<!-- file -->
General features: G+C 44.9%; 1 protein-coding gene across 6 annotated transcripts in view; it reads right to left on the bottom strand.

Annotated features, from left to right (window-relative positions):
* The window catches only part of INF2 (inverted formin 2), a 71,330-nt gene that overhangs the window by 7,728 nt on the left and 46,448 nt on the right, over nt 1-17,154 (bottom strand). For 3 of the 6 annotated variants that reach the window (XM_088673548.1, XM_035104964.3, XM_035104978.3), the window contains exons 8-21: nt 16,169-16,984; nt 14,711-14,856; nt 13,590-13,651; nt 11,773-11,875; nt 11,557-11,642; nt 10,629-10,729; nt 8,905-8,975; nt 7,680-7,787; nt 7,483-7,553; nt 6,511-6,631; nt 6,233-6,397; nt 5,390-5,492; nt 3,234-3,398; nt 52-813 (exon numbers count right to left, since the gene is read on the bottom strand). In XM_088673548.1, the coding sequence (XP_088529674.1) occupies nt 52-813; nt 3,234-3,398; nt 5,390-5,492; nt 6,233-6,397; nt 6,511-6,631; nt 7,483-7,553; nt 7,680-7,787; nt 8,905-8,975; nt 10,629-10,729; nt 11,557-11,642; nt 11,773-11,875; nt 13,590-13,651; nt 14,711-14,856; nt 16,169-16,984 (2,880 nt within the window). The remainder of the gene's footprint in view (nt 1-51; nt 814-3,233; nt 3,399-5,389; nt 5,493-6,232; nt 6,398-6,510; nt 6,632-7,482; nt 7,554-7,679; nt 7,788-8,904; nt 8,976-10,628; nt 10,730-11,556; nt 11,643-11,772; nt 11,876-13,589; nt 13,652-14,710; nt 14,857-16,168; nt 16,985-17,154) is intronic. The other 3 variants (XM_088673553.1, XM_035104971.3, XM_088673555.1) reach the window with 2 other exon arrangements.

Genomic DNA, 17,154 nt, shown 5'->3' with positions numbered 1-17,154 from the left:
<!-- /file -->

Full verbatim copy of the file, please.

General features: G+C 44.9%; 1 protein-coding gene across 6 annotated transcripts in view; it reads right to left on the bottom strand.

Annotated features, from left to right (window-relative positions):
* The window catches only part of INF2 (inverted formin 2), a 71,330-nt gene that overhangs the window by 7,728 nt on the left and 46,448 nt on the right, over nt 1-17,154 (bottom strand). For 3 of the 6 annotated variants that reach the window (XM_088673548.1, XM_035104964.3, XM_035104978.3), the window contains exons 8-21: nt 16,169-16,984; nt 14,711-14,856; nt 13,590-13,651; nt 11,773-11,875; nt 11,557-11,642; nt 10,629-10,729; nt 8,905-8,975; nt 7,680-7,787; nt 7,483-7,553; nt 6,511-6,631; nt 6,233-6,397; nt 5,390-5,492; nt 3,234-3,398; nt 52-813 (exon numbers count right to left, since the gene is read on the bottom strand). In XM_088673548.1, the coding sequence (XP_088529674.1) occupies nt 52-813; nt 3,234-3,398; nt 5,390-5,492; nt 6,233-6,397; nt 6,511-6,631; nt 7,483-7,553; nt 7,680-7,787; nt 8,905-8,975; nt 10,629-10,729; nt 11,557-11,642; nt 11,773-11,875; nt 13,590-13,651; nt 14,711-14,856; nt 16,169-16,984 (2,880 nt within the window). The remainder of the gene's footprint in view (nt 1-51; nt 814-3,233; nt 3,399-5,389; nt 5,493-6,232; nt 6,398-6,510; nt 6,632-7,482; nt 7,554-7,679; nt 7,788-8,904; nt 8,976-10,628; nt 10,730-11,556; nt 11,643-11,772; nt 11,876-13,589; nt 13,652-14,710; nt 14,857-16,168; nt 16,985-17,154) is intronic. The other 3 variants (XM_088673553.1, XM_035104971.3, XM_088673555.1) reach the window with 2 other exon arrangements.

Genomic DNA, 17,154 nt, shown 5'->3' with positions numbered 1-17,154 from the left: